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Super-Stabilised Opaque Foam Coatings for Architectural Applications (DRYFOAM)
Date du début: 1 janv. 2013, Date de fin: 31 déc. 2014 PROJET  TERMINÉ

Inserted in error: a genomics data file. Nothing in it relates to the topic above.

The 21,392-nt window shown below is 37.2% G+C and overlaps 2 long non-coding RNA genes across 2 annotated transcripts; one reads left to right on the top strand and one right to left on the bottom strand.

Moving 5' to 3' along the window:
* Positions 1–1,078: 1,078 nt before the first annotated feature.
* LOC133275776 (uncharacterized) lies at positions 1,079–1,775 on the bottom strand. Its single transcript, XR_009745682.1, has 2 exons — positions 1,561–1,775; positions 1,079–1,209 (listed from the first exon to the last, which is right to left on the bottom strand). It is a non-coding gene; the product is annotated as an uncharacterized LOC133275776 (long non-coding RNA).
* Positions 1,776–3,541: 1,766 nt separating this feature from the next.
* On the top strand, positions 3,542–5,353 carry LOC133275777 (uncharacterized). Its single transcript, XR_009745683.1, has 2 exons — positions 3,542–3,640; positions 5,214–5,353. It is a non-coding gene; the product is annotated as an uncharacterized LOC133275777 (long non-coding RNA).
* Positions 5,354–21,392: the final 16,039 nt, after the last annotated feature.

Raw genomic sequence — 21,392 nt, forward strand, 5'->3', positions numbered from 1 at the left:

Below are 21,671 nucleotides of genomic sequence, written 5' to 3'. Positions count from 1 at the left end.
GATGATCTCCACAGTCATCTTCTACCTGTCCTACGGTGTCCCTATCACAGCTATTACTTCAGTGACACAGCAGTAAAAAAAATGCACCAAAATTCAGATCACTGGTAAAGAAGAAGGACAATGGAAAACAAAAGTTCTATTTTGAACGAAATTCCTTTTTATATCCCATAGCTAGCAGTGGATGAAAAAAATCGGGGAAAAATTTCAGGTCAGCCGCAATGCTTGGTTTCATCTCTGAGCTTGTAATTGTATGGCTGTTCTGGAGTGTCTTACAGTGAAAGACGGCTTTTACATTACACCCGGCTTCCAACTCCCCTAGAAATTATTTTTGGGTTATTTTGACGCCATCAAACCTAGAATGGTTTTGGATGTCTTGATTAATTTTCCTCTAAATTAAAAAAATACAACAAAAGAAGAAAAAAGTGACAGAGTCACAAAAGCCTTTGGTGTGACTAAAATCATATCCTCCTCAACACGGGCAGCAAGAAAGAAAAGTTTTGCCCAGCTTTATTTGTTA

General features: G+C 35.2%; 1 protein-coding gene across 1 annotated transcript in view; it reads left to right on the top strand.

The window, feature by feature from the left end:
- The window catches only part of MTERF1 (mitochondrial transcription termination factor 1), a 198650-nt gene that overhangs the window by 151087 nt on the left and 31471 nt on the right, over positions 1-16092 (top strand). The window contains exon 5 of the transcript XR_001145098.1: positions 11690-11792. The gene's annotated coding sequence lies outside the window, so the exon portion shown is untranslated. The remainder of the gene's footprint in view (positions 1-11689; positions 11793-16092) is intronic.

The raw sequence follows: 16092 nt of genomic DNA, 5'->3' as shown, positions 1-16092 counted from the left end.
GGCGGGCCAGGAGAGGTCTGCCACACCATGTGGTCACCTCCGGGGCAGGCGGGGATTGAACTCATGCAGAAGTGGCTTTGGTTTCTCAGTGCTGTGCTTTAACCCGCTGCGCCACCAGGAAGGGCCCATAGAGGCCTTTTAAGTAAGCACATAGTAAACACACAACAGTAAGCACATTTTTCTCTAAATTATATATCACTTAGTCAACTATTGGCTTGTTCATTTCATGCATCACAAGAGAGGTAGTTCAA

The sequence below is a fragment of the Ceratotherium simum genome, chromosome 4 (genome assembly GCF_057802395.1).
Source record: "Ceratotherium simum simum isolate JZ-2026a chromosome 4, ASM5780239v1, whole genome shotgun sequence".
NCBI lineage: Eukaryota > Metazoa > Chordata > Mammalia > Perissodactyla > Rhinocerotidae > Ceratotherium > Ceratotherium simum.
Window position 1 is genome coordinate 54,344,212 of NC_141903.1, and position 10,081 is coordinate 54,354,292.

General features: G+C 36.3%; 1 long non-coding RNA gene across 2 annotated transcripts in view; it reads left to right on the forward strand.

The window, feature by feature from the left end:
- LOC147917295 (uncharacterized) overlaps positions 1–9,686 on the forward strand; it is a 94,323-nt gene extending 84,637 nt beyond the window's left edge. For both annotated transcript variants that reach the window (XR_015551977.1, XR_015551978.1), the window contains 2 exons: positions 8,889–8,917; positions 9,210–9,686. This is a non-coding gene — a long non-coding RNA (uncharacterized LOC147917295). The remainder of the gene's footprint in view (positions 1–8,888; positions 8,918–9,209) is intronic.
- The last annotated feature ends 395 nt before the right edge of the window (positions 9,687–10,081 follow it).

"A white coating’s opacity derives from some light absorption but predominantly light scattering, which is a function of differences in refractive index between paint components. In conventional white decorative coatings, for example, the main contribution to scattering is the difference in refractive index between titanium dioxide pigment (n=2.7) and the continuous medium, the resin system (n≈1.5). Titanium dioxide has one of the highest refractive indices known, and is certainly the most widely used white pigment, but in recent years the price of titanium dioxide has increased rapidly and there will be serious supply shortages in the foreseeable future.At the same time, there is a growing awareness of sustainability and environmental issues in the chemical industry and particularly the coatings industry, and methodologies, such as life cycle analysis and carbon footprints, are being developed to quantify the ‘environmental friendliness’ of coatings’ materials and products. Titanium dioxide pigment is one of the major contributors to a coating’s carbon footprint and the manufacturing process for titanium dioxide produces unwanted waste products.Another way of enhancing opacity in a white coating is the inclusion of air (n=1), which can improve the efficiency of titanium dioxide as an opacifier, air has environmental and cost benefits. The DRYFOAM project will develop novel opaque architectural coatings, based on a foam structure. It aims to develop stable and tough foam scaffolds within coatings, particularly for ceilings and interior walls, capable of withstanding normal wear and tear conditions. The European interior wall coatings market (including ceilings) was estimated in 2008 as 2.79 million tonnes (valued at €4.65 BN), more or less equally split between the professional decorating and the home (DIY) decorating market."



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